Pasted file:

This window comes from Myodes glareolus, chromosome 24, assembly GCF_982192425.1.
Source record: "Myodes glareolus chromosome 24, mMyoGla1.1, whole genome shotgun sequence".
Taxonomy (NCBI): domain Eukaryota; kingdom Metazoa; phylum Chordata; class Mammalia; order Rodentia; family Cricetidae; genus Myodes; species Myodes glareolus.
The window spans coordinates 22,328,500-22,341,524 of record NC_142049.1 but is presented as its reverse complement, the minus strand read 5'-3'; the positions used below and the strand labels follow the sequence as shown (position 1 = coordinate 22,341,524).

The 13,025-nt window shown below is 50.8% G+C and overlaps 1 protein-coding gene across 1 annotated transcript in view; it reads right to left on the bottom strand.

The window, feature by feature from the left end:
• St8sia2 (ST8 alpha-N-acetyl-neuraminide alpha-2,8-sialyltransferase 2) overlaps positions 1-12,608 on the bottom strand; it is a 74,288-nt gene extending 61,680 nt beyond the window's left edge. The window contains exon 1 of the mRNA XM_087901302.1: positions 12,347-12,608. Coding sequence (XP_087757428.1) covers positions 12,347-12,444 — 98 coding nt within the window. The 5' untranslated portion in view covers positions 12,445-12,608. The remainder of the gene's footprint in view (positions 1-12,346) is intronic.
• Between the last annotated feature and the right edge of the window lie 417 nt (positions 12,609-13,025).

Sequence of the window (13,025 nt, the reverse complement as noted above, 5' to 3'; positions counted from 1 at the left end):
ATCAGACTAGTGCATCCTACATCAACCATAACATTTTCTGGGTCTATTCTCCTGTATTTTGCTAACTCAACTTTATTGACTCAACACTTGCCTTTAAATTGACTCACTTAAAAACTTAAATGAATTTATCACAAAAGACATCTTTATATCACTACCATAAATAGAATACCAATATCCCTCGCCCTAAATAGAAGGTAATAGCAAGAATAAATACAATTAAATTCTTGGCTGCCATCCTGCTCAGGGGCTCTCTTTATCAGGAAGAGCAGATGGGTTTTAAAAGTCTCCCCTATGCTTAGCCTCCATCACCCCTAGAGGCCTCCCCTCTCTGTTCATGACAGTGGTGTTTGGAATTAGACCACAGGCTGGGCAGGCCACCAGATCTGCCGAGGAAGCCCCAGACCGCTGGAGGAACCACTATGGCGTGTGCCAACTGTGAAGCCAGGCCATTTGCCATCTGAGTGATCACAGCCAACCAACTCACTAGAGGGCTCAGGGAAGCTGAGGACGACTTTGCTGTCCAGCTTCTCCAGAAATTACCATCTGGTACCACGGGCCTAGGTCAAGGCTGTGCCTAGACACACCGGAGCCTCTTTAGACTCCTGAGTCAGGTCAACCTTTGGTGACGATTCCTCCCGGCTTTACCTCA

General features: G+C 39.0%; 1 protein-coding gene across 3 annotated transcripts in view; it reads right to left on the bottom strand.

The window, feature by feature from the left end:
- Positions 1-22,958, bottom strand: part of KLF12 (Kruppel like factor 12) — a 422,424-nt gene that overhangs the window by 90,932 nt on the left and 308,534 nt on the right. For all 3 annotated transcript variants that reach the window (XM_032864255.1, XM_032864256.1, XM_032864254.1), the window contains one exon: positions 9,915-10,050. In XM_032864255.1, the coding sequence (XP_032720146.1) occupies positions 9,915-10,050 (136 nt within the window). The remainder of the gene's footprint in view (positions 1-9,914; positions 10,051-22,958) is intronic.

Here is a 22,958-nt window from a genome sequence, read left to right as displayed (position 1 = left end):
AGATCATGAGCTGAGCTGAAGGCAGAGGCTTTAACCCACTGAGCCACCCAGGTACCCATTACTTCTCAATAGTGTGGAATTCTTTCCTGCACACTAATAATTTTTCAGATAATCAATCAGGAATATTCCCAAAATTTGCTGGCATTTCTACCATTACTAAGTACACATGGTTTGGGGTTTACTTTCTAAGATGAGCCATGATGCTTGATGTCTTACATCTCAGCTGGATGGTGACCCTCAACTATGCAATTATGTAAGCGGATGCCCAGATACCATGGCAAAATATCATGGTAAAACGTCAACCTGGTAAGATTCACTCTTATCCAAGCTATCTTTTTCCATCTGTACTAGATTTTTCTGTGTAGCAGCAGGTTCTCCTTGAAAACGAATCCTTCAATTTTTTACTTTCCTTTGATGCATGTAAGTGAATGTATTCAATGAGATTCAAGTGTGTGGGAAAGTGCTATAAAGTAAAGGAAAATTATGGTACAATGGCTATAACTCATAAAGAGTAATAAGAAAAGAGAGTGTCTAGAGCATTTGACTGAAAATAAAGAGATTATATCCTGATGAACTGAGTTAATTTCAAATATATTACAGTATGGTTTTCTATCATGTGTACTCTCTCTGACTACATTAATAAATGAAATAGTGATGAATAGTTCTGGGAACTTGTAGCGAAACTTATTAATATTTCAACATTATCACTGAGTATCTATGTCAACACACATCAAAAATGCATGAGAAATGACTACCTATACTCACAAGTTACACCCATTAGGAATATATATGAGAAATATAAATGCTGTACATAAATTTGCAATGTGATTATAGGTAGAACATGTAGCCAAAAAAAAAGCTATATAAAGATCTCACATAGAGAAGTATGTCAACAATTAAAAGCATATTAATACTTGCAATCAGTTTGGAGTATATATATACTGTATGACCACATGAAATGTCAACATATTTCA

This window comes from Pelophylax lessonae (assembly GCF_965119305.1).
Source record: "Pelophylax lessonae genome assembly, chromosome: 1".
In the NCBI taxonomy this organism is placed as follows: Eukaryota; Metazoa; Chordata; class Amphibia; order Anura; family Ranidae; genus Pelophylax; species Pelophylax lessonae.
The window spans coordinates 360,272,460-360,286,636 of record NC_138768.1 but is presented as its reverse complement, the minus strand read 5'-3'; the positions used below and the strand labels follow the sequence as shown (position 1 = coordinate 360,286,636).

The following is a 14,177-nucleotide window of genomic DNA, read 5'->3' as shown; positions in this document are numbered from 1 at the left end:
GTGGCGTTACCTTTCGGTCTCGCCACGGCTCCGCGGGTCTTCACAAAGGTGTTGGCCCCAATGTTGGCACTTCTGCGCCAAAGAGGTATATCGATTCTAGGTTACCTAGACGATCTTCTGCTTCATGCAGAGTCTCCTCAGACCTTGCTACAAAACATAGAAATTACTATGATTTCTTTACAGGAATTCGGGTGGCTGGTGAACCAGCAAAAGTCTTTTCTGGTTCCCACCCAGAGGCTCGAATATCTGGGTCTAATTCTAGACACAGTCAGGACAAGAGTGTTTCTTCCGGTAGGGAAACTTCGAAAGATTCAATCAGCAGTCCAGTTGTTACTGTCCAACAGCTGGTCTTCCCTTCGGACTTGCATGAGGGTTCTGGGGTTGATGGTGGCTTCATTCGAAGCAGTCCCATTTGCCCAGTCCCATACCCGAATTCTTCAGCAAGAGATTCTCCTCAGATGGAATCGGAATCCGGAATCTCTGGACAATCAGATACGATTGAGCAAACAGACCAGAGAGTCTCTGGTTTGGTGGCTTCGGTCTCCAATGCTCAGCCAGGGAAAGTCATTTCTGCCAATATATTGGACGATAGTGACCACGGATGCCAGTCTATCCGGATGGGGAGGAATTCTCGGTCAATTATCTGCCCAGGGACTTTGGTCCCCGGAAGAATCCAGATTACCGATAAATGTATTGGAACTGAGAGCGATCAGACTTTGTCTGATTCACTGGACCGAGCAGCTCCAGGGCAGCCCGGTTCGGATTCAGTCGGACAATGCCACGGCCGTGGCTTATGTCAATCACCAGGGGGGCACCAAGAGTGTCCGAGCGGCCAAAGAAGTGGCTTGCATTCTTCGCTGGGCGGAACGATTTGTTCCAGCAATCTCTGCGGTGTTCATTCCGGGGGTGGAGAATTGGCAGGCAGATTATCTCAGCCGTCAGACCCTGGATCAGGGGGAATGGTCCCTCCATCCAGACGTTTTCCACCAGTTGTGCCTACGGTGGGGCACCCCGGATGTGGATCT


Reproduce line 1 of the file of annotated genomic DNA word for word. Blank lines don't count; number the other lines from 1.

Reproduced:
This window comes from Myodes glareolus, chromosome 24, assembly GCF_982192425.1.